Putting Peshawar at the Helm of Digital Change: Youth, Technology, and Innovation
May 22, 2014
- Pakistan has a large, increasing young population. The public sector cannot keep up with providing 'secure' jobs. Meanwhile, a youth-led movement is creating an ecosystem for entrepreneurship, freelance jobs, and technology.
- The Digital Youth Summit was Pakistan's largest youth tech conference, bringing together role models, mentors, and giving participants practical tools and a network to successfully join the digital economy.
- The DYS, along with other activities is helping establish Peshawar as a hub of innovation and technology, challenging perceptions of it dominated by insecurity.
"In Peshawar?" was a common reaction by confused members of the Pakistani and international technology community when told about the location of the country's first Digital Youth Summit (DYS). The city's reputation is often unfairly dominated by insecurity, yet over 300 young men and women from across Pakistan showed up to the two-day conference this week, making it the largest youth tech conference in the country and marking Peshawar's emergence as a hub of innovation and technology.
More than 60% of Pakistanis are under the age of 30 and while unemployment is rising, it is not possible for the government to provide jobs in the public sector to this huge mass of youth. On the other hand, a youth-led national and organic movement is growing, changing perceptions about "secure" public sector jobs and creating an ecosystem for entrepreneurship, freelance jobs, and technology. Peshawar is at the helm of this change.
Starting with a civic hackathon in January 2014, 150 young techies from across Khyber Pakhtunkhwa province (KP) demonstrated their energy and creativity for solving prevalent civic issues through technology. Twelve winners of the hackathon became fellows at the government of KP’s Information Technology Board (KPITB) and began developing their own civic startups. Their prototypes from the hackathon are now turning into full-fledged apps. "Traditionally we wait for governments to solve citizens' problems. This helps citizens solve government’s problems, which hurt all of society," said Muhammad Ibraheem, one of the fellows. His team’s app, No Kunda, allows citizens to take pictures of electricity theft they see in their community and report them to authorities. Another, DocSeek, aims to be a “Yelp for government health facilities in KP”, enabling residents to easily find nearby government health facilities, complete with user reviews.
The fellows presented their apps and experiences at the Digital Youth Summit as one of the summit’s 28 sessions over two days. Over 66 speakers from across Pakistan and the world converged to engage with local youth on topics of fostering innovation, startups and freelancing jobs through the digital economy. The participants included innovators, entrepreneurs, and an exciting group from emerging startup communities. Youth interested in building digital livelihoods heard from investors on how to attract funding, practical tips on writing proposals, and the opportunities available to become part of a global digital economy, such as through micro-work. Along with the sessions, there was an expo of digital innovators showcasing their products. The attendees cherished the opportunity to meet successful entrepreneurs, with sessions consistently running out of time for questions, and speakers swamped after the sessions by aspiring young innovators.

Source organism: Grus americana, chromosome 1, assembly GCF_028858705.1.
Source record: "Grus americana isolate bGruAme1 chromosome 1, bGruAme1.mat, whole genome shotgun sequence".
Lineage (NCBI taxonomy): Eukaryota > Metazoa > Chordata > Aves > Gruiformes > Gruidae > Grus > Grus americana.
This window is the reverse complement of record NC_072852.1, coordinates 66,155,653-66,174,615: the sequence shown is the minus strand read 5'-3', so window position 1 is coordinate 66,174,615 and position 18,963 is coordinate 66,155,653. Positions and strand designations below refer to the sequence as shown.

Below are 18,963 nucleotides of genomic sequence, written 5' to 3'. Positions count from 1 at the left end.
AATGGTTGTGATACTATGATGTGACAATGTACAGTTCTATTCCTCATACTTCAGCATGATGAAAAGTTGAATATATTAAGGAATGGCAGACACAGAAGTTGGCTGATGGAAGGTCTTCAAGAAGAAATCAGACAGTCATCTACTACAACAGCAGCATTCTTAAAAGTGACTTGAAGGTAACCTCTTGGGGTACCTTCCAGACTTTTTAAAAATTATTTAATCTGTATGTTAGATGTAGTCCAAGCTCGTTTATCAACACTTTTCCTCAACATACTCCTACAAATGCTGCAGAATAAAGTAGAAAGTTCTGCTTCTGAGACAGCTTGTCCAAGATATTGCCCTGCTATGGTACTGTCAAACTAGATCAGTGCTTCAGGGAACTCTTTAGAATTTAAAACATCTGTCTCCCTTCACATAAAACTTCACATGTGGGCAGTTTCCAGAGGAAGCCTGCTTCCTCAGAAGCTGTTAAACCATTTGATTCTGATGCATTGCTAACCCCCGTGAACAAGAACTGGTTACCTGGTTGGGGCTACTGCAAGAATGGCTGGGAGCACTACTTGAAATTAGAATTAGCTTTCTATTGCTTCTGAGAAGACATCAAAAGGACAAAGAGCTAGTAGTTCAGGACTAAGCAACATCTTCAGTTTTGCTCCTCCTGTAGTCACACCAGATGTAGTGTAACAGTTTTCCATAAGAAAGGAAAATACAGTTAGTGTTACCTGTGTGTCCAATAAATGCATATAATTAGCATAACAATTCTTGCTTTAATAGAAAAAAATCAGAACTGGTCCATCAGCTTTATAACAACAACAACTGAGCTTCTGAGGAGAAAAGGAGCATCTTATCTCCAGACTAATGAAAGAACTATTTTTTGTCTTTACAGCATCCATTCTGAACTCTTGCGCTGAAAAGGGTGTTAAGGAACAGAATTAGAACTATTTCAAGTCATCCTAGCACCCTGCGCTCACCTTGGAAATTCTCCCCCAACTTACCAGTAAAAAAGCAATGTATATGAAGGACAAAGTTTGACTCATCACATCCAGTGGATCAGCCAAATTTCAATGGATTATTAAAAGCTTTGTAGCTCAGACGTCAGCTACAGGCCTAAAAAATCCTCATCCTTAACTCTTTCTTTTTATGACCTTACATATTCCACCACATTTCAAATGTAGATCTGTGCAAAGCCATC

Many of the attendees (as well as some speakers) were university students, and common questions touched on the practical tools and networks required to set up their own ventures, particularly in an environment where many people do not consider freelancing and digital work to be ‘real jobs’. One session, on enterprise planning proved so popular that it was repeated for those who could not attend the first time. In addition to youth meeting inspirational role models, they also met each other to share ideas. Madiha Hassan founder of Pakistan’s first ridesharing app, Savaree, and described as a local digital ‘rock star’, said, “I attend tech conferences around Pakistan where I see amazing people, but it’s always the same, established people.” The DYS she said, allowed her “to see entrepreneurs my age and connect with them.”
Traditionally we wait for governments to solve citizens' problems. This [crowdsourcing] helps citizens solve government’s problems, which hurt all of society.
The Summit's presence was felt widely in the Pakistani digital community with its hashtag, #KPDYS14, trending as number one nationally on Twitter. Over 650,000 people were reached on, and more than 57,000 people listened to live streaming on online radio. Many young participants from outside Peshawar asked how they can organize DYS and similar events in their own cities, including many from Karachi and Lahore, traditionally seen as Pakistan’s technological hubs.
The Summit, driven by a partnership between KPIT, the World Bank and local digital innovation and entrepreneurship group, Peshawar 2.0, has helped to kick start efforts to build a new ecosystem to boost jobs and innovation focusing on young people. "Youth in Pakistan need jobs that are easily accessible, creative, and are not bound by geographical location," said Ahsan Mukhtar, Google Business Group Manager in Islamabad. The digital economy can provide quick results to engage youth, which is key to development and stability.
With the DYS, Peshawar took a step towards establishing a reputation for technological innovation. "All the speakers and attendees are well known and connected on social media. They are getting the word out to the public which can alter perceptions. I have a lot of friends who did not want to come to DYS but after seeing tweets and pictures, they have reconsidered," said Anusheh Ashraf, a presenter from Invest2Innovate.
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